Pharma packaging sector faces sea change

Pharmapack 2018 Focus:?The dawning age of digital healthcare is expected to transform the pharma packaging and drug delivery sector. At the 21st edition of Pharmapack Europe (7-8 February, 2018, Paris), an expected 5000+ professionals and 400+ exhibiting companies - the industry’s largest meeting ever - will discuss the latest innovations in serialisation, connected devices, and digitalised meds. 


Serialisation will be just one of the hot topics discussed at Pharmapack Europe at the Paris Expo. Preparing for the 9 February 2019 EU deadline to onboard serialisation data into the European Hub is currently the main focus for companies such as Recipharm, which provides contract manufacturing and development organisations (CDMOs) with full range solutions preventing drug counterfeit. “Fifteen of our 200 customers have their data onboard,” Staffan Widengren, Director of Corporate Projects at Recipharm, told European Biotechnology. Because serialisation requires a lot of investment, Widengren expects it to drive consolidation in the market. “About 50% of the 600 CDMOs in Europe are not prepared to meet the 9th February deadline, and not all CDMOs will be able to onboard.” To remain competitive, it’s crucial that CDMOs offer serialisation. “We need six months for connecting companies to the hub,” says Jean-Marie Aulnette, VP EMEA Sales at Recipharm’s partner company, Tracelink, which offers cloud-based services for onboarding. Giving pharmacies digital access to drug developers’ packaging documentation, however, is only one of the advantages offered by digitalisation.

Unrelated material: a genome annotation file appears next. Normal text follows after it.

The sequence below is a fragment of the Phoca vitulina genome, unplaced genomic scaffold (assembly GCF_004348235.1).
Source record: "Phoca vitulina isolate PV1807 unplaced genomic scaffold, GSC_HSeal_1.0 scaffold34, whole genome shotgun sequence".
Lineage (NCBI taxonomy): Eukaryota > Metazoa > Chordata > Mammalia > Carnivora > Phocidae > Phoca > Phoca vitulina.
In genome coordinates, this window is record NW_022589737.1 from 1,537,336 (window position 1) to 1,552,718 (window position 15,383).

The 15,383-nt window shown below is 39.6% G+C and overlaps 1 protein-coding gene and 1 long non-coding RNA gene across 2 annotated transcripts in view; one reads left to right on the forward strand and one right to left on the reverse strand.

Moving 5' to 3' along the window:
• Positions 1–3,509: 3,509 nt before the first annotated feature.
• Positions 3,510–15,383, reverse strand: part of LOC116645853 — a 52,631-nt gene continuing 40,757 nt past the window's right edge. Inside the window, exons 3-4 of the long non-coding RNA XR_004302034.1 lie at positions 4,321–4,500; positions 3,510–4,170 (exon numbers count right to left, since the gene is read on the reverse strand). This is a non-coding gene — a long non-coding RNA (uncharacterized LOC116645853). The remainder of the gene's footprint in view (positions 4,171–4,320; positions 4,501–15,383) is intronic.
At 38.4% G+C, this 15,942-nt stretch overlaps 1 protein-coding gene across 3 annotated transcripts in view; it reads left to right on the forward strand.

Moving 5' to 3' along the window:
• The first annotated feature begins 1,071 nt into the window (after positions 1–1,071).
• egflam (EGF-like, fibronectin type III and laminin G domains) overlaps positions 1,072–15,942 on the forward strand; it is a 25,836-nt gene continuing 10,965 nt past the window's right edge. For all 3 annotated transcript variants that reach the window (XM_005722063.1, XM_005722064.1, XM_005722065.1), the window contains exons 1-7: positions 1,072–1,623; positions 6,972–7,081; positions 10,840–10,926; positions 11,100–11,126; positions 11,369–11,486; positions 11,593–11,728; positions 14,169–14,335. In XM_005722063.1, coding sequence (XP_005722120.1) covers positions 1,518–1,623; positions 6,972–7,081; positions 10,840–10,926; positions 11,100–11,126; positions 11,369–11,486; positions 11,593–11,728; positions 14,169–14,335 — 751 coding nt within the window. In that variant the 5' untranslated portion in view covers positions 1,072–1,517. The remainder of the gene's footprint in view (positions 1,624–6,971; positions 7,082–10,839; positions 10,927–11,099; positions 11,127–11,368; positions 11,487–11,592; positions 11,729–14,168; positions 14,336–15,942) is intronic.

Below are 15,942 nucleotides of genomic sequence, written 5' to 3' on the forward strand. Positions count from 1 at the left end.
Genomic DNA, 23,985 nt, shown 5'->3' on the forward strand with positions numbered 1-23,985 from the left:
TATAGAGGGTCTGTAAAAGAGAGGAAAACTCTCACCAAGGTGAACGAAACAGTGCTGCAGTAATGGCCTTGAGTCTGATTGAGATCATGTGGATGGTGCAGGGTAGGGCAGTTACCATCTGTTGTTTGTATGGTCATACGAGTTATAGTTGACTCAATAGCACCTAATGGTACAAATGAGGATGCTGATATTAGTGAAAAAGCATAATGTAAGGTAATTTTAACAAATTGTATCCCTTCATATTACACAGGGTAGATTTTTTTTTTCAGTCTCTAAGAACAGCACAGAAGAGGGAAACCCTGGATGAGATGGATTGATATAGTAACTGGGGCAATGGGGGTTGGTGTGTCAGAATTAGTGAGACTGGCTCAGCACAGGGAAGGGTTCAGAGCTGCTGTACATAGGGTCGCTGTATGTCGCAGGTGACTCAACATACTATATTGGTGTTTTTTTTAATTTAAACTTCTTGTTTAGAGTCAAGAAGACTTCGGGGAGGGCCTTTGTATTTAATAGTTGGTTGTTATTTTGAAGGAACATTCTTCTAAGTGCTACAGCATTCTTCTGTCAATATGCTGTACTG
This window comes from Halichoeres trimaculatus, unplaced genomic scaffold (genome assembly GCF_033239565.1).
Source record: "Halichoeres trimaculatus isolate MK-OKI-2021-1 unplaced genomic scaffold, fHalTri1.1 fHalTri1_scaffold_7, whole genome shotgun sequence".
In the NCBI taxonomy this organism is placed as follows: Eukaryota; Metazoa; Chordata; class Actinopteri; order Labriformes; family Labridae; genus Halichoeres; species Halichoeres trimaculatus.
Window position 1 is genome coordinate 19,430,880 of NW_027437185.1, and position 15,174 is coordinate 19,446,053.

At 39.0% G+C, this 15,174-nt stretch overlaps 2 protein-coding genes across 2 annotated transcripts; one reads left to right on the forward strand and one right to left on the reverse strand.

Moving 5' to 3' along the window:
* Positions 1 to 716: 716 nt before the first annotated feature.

Connecting drug delivery devices such as autoinjectors to sensors measuring disease parameters will completely transform the current way of administering, assessing, and reimbursing medicines. Therapies in which strict regimen adherence is critical to long-term health, and where the treatment is complex, uncomfortable, or invasive may benefit in particular. Better compliance, data-based therapy adjustment, and outcome-based reimbursement are only few impacts digitilisation will bring to medicine. “I am absolutely convinced that failure to enter this field will make you irrelevant,” says Paul E. Jansen, Member of the Board at Haselmeier AG .

In mid-November, the US FDA demonstrated where the development is going: The agency approved Abilify (Otsuka Pharmaceutical Co. Ltd.), the very first schizophrenia pill embedded with a digital sensor that (theoretically) sends out a signal when it comes into contact with gastric acid to a patch, which then passes the information to a smartphone app. The FDA said that digitally monitored therapy could be particularly useful to treat certain mental diseases. The technology, however, is still in an early stage: Sometimes the signal doesn’t come through; sometimes it takes 60 mins; sometimes 120 min.

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(First published in European Biotechnology, Winter Edition 2017)


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